Firstly, even though we call it Palm Sunday, unlike all of the other 3 Gospels, Luke makes no mention of the people waving branches or leaves.
Secondly, in Luke’s version, no-one in the crowd shouts Hosannas. Instead, Luke tells us the crowd praised God saying: “Peace in heaven and glory in the highest.” These are almost the same words that the angels sing when they tell the shepherds where to find Jesus, a passage that only appears in Luke’s Gospel.
Thirdly, only Luke tells us that the Pharisees tell Jesus to make the crowds stop. Even though Jesus comes as a King of peace, the Pharisees in the crowd do not want the peace that Jesus brings. And so in Luke’s version the crowds are divided between those who welcome Jesus and the Pharisees who oppose him. We do not see this in Matthew and Mark’s version and only get a hint of it in John’s Gospel. And so interestingly, in Luke’s version, the crowds hail Jesus with the word peace, but in this passage, Jesus presence causes division.
Lastly, only Luke’s Gospel tells us that Jesus starts weeping as he approaches Jerusalem. “If you had only known on this day what would bring you peace – but now it is hidden from you”. Jesus weeps because Jerusalem does not know the way of peace. They do not know the path that will bring peace to the city and so Jesus weeps because he sees them heading for disaster.
The theme of peace is an interesting one in Luke’s Gospel. From the beginning of the Gospel, the coming of Jesus offers us the good news of peace. At the beginning of the Gospel we hear it in the song of Zachariah who praises God who with the coming of the Messiah will “...guide our feet into the path of peace” (Luke 1:79), and again in the message of the angels: “Glory to God in the Highest and Peace to people of good will” (Luke 2:14). The word peace appears 14 times in Luke’s Gospel, but only 1 in Mark, 4 times in Matthew and 6 times in John. Luke’s Gospel could be called the Gospel of peace. Jesus actions throughout the Gospel show him to be a peacemaker. For Luke, salvation means living at peace with God and with ones neighbour, whether Jew, Samaritan or Gentile, male or female, rich or poor.
And yet, in Luke’s Gospel it also becomes clear that this message of peace through justice and fairness brings opposition and division.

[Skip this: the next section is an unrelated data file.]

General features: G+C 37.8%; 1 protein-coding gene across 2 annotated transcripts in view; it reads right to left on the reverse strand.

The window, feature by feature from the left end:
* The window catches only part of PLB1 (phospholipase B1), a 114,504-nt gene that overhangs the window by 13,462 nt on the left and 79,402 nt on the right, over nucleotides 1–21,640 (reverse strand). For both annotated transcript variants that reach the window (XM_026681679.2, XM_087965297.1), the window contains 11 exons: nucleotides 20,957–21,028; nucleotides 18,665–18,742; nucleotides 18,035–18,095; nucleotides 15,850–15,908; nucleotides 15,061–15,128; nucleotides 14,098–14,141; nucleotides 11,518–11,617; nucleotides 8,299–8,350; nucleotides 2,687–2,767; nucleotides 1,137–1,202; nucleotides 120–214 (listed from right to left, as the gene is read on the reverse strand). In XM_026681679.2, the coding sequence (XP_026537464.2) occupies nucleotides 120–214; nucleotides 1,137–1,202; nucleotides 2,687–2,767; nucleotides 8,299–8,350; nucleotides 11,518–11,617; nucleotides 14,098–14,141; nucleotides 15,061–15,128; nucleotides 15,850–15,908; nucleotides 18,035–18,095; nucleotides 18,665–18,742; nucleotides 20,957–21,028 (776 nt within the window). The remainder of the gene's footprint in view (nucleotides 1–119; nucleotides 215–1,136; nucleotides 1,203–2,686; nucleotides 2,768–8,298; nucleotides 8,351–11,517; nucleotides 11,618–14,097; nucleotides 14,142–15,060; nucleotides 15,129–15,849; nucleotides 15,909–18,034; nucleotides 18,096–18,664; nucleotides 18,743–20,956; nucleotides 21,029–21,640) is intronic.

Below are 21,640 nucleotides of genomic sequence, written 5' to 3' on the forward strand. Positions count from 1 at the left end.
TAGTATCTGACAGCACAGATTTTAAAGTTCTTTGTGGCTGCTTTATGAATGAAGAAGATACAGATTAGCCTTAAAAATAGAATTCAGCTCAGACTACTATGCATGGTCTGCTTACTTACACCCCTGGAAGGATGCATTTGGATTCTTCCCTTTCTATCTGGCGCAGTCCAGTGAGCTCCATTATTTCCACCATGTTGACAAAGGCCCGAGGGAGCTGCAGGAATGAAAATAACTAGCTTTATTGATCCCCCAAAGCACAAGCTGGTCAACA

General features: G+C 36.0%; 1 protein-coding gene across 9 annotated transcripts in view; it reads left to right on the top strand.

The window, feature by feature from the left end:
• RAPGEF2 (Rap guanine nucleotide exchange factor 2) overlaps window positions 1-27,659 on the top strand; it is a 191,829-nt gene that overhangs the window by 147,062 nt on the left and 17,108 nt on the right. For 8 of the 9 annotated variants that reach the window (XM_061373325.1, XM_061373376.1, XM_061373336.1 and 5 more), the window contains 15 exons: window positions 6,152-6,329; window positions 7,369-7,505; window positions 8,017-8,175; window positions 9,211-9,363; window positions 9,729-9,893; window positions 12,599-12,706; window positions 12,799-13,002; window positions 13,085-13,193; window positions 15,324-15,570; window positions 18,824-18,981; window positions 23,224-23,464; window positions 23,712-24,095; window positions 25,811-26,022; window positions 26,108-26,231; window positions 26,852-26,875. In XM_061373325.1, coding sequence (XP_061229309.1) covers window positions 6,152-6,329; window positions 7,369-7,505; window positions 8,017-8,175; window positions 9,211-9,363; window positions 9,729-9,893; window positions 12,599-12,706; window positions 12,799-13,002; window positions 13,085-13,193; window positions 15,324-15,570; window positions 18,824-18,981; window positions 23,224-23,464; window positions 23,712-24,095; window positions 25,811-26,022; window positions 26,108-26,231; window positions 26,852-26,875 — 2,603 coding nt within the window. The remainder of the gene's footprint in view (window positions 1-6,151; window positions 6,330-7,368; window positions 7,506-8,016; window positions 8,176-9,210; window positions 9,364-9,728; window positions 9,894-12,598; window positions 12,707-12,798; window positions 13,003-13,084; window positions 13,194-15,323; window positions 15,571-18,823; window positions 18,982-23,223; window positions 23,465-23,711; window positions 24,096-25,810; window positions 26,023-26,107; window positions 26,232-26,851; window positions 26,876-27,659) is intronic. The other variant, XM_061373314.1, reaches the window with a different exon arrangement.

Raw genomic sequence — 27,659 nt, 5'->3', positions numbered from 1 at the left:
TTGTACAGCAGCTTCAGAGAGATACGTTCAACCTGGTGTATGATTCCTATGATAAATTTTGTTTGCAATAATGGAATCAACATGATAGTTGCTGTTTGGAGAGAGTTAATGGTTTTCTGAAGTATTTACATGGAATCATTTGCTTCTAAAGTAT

In a strange saying, in Luke 12:51 we read: "Do you think that I have come to bring peace to the earth? No, I tell you, but rather division!" (12:51). In other words, Jesus knows that the peace that he does bring, a peace based on justice and fairness is not everyone’s cup of tea, and so will cause division.
And we see that division in Luke’s version of the triumphal entry. While the crowds welcome him as king saying peace on earth and glory in the highest, the Pharisees are opposed to him and want him to tell them to be quiet.
In another detail that only appears in Luke’s Gospel, echoing the words of John the Baptist earlier in Luke’s Gospel (Luke 3:9), Jesus says that if the crowds keep quiet, the stones will cry out. In other words, the whole of creation is crying out for a king who will rule with justice and fairness and will bring true and deep peace to the world. As Paul puts it in Romans, the whole creation is groaning, waiting in expectation for the children of God (the children of peace) to be revealed (Romans 8:22-24).
When Jesus enters Jerusalem, he comes as a king of peace, but his visitation causes a division.
Tom Mullen, from the Society of Friends or Quakers, makes the following statement about his denomination: "They work for peace -- and if you really want to cause conflict, [then] work for peace".
So it was for Jesus riding into Jerusalem.
I close with a question: Why is it that working for peace often causes conflict and division?
(With acknowledgements to Brian Stoffregan for the Tom Mullen quote and his observations on the text).